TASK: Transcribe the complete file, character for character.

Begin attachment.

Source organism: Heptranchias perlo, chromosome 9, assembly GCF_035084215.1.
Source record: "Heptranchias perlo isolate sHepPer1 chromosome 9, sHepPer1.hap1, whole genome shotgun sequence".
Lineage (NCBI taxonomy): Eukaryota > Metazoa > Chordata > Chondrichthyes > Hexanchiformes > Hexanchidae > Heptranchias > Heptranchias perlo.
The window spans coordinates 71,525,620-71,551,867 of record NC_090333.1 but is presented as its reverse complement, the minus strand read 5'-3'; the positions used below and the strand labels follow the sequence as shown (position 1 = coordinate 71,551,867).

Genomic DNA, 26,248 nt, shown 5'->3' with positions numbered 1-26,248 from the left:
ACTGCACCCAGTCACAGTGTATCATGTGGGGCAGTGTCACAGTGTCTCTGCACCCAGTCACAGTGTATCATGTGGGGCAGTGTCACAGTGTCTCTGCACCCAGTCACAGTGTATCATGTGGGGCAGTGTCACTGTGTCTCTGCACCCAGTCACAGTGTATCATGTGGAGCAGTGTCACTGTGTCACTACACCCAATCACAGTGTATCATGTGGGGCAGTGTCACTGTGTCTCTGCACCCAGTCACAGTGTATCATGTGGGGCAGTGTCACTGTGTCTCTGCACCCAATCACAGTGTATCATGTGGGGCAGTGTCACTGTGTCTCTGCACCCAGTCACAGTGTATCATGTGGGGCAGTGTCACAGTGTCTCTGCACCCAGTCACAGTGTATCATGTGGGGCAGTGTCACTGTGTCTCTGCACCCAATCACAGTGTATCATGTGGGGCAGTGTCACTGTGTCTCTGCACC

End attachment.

Source organism: Heptranchias perlo, chromosome 9, assembly GCF_035084215.1.
Source record: "Heptranchias perlo isolate sHepPer1 chromosome 9, sHepPer1.hap1, whole genome shotgun sequence".
Lineage (NCBI taxonomy): Eukaryota > Metazoa > Chordata > Chondrichthyes > Hexanchiformes > Hexanchidae > Heptranchias > Heptranchias perlo.
The window spans coordinates 71,525,620-71,551,867 of record NC_090333.1 but is presented as its reverse complement, the minus strand read 5'-3'; the positions used below and the strand labels follow the sequence as shown (position 1 = coordinate 71,551,867).

Genomic DNA, 26,248 nt, shown 5'->3' with positions numbered 1-26,248 from the left:
ACTGCACCCAGTCACAGTGTATCATGTGGGGCAGTGTCACAGTGTCTCTGCACCCAGTCACAGTGTATCATGTGGGGCAGTGTCACAGTGTCTCTGCACCCAGTCACAGTGTATCATGTGGGGCAGTGTCACTGTGTCTCTGCACCCAGTCACAGTGTATCATGTGGAGCAGTGTCACTGTGTCACTACACCCAATCACAGTGTATCATGTGGGGCAGTGTCACTGTGTCTCTGCACCCAGTCACAGTGTATCATGTGGGGCAGTGTCACTGTGTCTCTGCACCCAATCACAGTGTATCATGTGGGGCAGTGTCACTGTGTCTCTGCACCCAGTCACAGTGTATCATGTGGGGCAGTGTCACAGTGTCTCTGCACCCAGTCACAGTGTATCATGTGGGGCAGTGTCACTGTGTCTCTGCACCCAATCACAGTGTATCATGTGGGGCAGTGTCACTGTGTCTCTGCACC